Former Times editor, chairman and CEO Andrew Barnes said Mr. Mizell had a sense of "humanity" in his writing.

"Hubert wrote about all sports, in particular about golf as a true lover of the sport," Barnes said. "He was a genuinely straight-up guy and liked the people he wrote about. His coverage had a humanity about it. He put in the effort, was at the events and told about them well."

Former Times columnist Gary Shelton sometimes accompanied Mr. Mizell to events, always returning with a story about his colleague who could be prone to hyperbole.

"We were in Barcelona for the Olympics the day the Giants announced they planned to move to St. Pete, and Hubert wrote it was the second-happiest day of his life," Shelton said. "We never could figure out whether that was second to his wedding day or the birth of his child."

Jack Sheppard, the former Times deputy managing editor for sports, said, "For several decades he stood face-to-face with the biggest sports stars on the planet and shared their stories with his friends and neighbors throughout Tampa Bay. He was honored by his peers as the best columnist in the nation at a time when newspaper journalism was in its heyday, which speaks volumes."

"He and I did a lot of interviews together, and he and I played a lot of golf together," former Florida State football coach Bobby Bowden, 86, said. "I really enjoyed Hubert. I thought he was one of the cleverest writers I'd been around. I just hate to hear that he passed away. He was one of my favorites."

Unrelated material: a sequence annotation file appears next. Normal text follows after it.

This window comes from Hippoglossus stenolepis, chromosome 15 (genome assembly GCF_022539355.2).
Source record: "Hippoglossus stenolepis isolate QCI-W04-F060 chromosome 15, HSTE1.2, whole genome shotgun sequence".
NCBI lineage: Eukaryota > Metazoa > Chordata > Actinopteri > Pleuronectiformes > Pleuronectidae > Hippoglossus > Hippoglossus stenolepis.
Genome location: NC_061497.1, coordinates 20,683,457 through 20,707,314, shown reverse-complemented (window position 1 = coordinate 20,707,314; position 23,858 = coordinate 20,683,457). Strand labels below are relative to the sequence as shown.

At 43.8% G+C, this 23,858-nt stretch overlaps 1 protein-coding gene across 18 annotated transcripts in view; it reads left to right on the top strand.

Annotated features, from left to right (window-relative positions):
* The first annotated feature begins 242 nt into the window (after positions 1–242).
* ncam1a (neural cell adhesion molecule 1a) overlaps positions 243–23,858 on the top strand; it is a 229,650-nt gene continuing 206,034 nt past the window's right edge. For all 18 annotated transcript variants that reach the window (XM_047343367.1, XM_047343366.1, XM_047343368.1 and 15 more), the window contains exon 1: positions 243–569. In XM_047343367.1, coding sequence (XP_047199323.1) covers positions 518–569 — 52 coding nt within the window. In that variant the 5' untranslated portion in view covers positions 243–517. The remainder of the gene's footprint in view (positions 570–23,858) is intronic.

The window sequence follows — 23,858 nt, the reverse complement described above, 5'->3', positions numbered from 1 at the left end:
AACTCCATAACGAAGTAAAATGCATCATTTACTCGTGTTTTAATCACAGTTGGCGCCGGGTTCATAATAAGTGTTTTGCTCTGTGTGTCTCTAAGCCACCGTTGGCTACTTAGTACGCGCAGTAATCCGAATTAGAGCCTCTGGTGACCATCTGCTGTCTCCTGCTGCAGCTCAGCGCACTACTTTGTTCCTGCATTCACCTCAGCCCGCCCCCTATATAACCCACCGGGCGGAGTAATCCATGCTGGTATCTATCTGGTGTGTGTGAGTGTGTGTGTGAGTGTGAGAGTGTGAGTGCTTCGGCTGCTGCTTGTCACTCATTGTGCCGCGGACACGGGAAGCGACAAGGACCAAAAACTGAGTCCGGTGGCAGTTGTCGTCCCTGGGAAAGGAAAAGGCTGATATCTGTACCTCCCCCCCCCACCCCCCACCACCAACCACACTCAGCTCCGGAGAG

He was so respected that NBC sportscaster Bob Costas served as master of ceremonies at Mr. Mizell's lavish retirement party in May 2001, which featured celebrity guests such as ESPN college basketball analyst Dick Vitale.

"A great man," Vitale said Thursday. "You're talking about one of the all-time legends in journalism. Not just locally in St. Petersburg but across the nation."

Said Costas, "He might have been among the last of a breed in that there wasn't a thimble's worth of cynicism in him. Maybe a journalist's skepticism now and then, but he wrote more often about what he appreciated in sports and in people."

After retiring, Mr. Mizell eventually settled in Gainesville where he wrote a weekly column for the Gainesville Sun and appeared on a local television station with his "Mizell Minute." What he left behind at the Times was a bunch of inspired young colleagues, many of whom learned their craft sitting next to him in the office or press boxes.

"Hubert was larger than life," Scheiber said. "He was the heart and soul of the Times sports section. He was connected to the community, and the community was connected to him. I was a kid when I first started there, and I was in awe of Hubert. We all were."

Mr. Mizell's survivors include his wife, Marcy; son, Kevin; and a sister, Linda. The family had not finalized funeral arrangements.

Times staff writers Marc Topkin, Tom Jones and Joey Knight contributed to this report, which used information from Times files.